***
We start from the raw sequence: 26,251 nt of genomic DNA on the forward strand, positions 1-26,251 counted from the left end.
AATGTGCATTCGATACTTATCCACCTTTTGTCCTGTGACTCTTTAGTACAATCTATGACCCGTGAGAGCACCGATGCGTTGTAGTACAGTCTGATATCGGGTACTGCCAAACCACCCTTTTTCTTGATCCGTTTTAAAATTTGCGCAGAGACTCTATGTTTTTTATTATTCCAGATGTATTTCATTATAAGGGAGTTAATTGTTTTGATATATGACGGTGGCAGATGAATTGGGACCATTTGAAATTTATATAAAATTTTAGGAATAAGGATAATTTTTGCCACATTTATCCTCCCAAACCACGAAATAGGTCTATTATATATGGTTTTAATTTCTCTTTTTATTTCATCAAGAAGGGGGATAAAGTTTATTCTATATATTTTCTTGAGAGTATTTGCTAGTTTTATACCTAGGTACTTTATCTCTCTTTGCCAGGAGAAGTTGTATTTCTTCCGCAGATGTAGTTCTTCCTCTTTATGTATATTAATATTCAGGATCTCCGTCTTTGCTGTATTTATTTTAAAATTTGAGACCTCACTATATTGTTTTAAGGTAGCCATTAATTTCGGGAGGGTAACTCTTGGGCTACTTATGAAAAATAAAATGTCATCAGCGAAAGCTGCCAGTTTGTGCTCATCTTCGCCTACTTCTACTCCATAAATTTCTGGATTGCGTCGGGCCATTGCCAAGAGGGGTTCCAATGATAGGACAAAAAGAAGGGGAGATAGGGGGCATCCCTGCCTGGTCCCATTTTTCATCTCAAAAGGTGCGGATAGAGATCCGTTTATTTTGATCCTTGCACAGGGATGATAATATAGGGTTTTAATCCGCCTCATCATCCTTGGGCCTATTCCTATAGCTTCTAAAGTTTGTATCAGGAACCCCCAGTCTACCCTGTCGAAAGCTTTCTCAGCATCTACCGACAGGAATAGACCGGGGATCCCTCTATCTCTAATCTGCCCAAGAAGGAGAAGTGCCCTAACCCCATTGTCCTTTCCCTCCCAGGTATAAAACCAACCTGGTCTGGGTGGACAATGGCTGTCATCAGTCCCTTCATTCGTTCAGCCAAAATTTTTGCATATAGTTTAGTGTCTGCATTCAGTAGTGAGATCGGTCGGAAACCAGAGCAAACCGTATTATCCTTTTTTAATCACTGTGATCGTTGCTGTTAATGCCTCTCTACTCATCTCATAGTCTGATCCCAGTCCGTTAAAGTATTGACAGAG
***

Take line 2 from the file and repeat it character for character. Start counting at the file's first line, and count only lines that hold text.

AATGTGCATTCGATACTTATCCACCTTTTGTCCTGTGACTCTTTAGTACAATCTATGACCCGTGAGAGCACCGATGCGTTGTAGTACAGTCTGATATCGGGTACTGCCAAACCACCCTTTTTCTTGATCCGTTTTAAAATTTGCGCAGAGACTCTATGTTTTTTATTATTCCAGATGTATTTCATTATAAGGGAGTTAATTGTTTTGATATATGACGGTGGCAGATGAATTGGGACCATTTGAAATTTATATAAAATTTTAGGAATAAGGATAATTTTTGCCACATTTATCCTCCCAAACCACGAAATAGGTCTATTATATATGGTTTTAATTTCTCTTTTTATTTCATCAAGAAGGGGGATAAAGTTTATTCTATATATTTTCTTGAGAGTATTTGCTAGTTTTATACCTAGGTACTTTATCTCTCTTTGCCAGGAGAAGTTGTATTTCTTCCGCAGATGTAGTTCTTCCTCTTTATGTATATTAATATTCAGGATCTCCGTCTTTGCTGTATTTATTTTAAAATTTGAGACCTCACTATATTGTTTTAAGGTAGCCATTAATTTCGGGAGGGTAACTCTTGGGCTACTTATGAAAAATAAAATGTCATCAGCGAAAGCTGCCAGTTTGTGCTCATCTTCGCCTACTTCTACTCCATAAATTTCTGGATTGCGTCGGGCCATTGCCAAGAGGGGTTCCAATGATAGGACAAAAAGAAGGGGAGATAGGGGGCATCCCTGCCTGGTCCCATTTTTCATCTCAAAAGGTGCGGATAGAGATCCGTTTATTTTGATCCTTGCACAGGGATGATAATATAGGGTTTTAATCCGCCTCATCATCCTTGGGCCTATTCCTATAGCTTCTAAAGTTTGTATCAGGAACCCCCAGTCTACCCTGTCGAAAGCTTTCTCAGCATCTACCGACAGGAATAGACCGGGGATCCCTCTATCTCTAATCTGCCCAAGAAGGAGAAGTGCCCTAACCCCATTGTCCTTTCCCTCCCAGGTATAAAACCAACCTGGTCTGGGTGGACAATGGCTGTCATCAGTCCCTTCATTCGTTCAGCCAAAATTTTTGCATATAGTTTAGTGTCTGCATTCAGTAGTGAGATCGGTCGGAAACCAGAGCAAACCGTATTATCCTTTTTTAATCACTGTGATCGTTGCTGTTAATGCCTCTCTACTCATCTCATAGTCTGATCCCAGTCCGTTAAAGTATTGACAGAG